Cisco announced recently that it’s pulling back its product lines to focus on its core competencies, especially in the consumer space. The first casualty of Cisco’s culling strategy has been a product that was always a slightly odd fit with the rest of Cisco’s lines, namely the Flip video camera.
The Flip, in case you’re not familiar with it, is, or should I say was, a pocket sized video camera with one particular redeeming function. It had one big red shiny button on it, used for recording and stopping recording. Yeah, that does sound rather simple, but then simple is the entire point.
The Flip did have other buttons, depending in the model, and a flip-out USB plug that meant you could never lose the cable. That’s where it got it’s name from, although plenty of Flip users tended to carry around a USB extension cable, as the flip-out USB connector is pretty short, and on some PCs that can make it a pain to plug in.
Since the decision to cull the Flip, there’s been plenty of online speculation about what “killed” the Flip brand. Frankly, Cisco killed the Flip brand by deciding that it was so, and presumably there’s some tasty patents (or similar intellectual property) behind the brand, otherwise the smart thing to do would have been to try to sell the Flip business to other interested parties. There’s certainly a number of Flip competitors in the marketplace, some of which stand out for waterproofing features, dual screens (so you can film yourself while watching yourself) and even 3D compatibility. Somebody, somewhere would have offered Cisco money for it, but by declaring the brand dead, any such deal dies along with it.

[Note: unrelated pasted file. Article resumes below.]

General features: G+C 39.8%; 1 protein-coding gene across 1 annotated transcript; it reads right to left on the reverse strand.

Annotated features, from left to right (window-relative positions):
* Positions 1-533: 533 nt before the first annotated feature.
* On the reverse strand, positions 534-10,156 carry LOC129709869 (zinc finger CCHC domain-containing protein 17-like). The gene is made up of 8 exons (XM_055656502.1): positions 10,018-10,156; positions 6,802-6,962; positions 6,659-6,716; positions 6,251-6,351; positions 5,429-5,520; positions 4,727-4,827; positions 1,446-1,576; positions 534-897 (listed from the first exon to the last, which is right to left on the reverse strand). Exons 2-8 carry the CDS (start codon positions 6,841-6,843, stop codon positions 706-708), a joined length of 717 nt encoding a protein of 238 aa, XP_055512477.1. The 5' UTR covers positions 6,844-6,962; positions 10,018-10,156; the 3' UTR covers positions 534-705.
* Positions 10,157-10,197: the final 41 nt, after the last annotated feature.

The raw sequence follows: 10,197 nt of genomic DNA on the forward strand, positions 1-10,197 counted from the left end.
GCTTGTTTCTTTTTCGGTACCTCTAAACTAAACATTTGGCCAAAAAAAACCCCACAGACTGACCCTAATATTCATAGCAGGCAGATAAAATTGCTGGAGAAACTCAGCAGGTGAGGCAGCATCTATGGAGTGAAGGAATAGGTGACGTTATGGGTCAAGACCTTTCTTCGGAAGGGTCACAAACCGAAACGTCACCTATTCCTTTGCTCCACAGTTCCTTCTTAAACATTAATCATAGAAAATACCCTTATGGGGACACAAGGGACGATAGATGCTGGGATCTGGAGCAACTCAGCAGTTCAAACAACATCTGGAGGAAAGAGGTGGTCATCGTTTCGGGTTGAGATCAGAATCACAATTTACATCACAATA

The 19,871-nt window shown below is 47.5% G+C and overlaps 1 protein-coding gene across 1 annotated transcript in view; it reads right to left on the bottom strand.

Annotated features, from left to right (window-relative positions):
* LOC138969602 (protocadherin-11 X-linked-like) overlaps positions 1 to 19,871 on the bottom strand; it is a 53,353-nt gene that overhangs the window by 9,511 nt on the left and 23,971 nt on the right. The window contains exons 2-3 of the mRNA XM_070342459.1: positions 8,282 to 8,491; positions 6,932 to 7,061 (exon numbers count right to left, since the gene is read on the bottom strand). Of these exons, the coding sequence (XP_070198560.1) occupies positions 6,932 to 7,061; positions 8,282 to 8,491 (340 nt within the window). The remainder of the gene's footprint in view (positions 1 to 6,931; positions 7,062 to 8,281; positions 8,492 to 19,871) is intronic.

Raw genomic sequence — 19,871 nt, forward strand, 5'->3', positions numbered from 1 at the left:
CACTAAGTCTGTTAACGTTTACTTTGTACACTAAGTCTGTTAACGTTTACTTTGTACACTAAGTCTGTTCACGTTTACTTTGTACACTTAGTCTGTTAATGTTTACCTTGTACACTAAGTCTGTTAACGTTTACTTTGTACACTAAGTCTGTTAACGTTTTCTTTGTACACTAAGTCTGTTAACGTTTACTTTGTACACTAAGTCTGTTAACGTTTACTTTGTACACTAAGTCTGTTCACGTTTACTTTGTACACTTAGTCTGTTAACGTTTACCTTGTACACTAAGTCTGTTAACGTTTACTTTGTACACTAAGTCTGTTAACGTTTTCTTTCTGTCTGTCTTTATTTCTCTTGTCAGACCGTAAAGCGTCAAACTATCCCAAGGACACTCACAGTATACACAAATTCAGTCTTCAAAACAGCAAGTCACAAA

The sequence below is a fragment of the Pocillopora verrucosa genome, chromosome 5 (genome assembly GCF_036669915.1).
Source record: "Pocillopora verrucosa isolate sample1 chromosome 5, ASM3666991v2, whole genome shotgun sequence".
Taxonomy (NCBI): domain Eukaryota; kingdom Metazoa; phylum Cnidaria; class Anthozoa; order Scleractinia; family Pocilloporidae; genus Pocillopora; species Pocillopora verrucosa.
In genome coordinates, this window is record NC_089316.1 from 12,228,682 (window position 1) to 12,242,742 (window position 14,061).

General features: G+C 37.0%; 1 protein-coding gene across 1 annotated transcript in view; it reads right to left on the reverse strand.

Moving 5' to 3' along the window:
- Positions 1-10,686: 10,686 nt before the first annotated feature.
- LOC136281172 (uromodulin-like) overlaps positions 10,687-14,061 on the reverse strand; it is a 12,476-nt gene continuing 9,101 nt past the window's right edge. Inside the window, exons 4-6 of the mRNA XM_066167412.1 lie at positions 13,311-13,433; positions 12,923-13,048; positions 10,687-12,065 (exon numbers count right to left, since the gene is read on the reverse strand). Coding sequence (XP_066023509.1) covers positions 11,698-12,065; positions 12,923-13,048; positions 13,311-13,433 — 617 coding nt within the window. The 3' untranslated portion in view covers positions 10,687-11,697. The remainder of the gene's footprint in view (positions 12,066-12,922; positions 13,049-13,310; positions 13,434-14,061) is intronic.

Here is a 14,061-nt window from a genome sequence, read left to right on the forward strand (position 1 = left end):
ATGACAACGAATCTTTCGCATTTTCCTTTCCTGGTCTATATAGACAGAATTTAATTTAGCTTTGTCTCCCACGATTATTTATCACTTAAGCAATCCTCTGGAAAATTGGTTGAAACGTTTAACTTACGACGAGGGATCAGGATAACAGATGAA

The other line of contention here is that consumers don’t actually want dedicated pocket camcorders any more. Why would that be so? Simply put, because many smartphones offer video recording facilities. In the higher end smartphones, they’re even capable of high definition recording. I can see the appeal there, although I’m yet to find a smartphone that I’m truly happy to shoot video with. This has less to do with the quality of the lenses — by the time you get down to a lens that small there’s all sorts of compromises you’re already making — and more to do with the fact that smartphone batteries generally struggle to get through an entire day’s work as it is. Adding video recording to its list of tasks is a quick way to a flat battery in my experience.
It also makes me wonder how (and whether) people shoot video with small devices. Anyone with a full camcorder in a public place is quite obvious, but I don’t see too many folks doing that. Plenty of people take snapshots with pocket cameras and indeed with mobile phones, but how many people actually shoot video of where they are instead?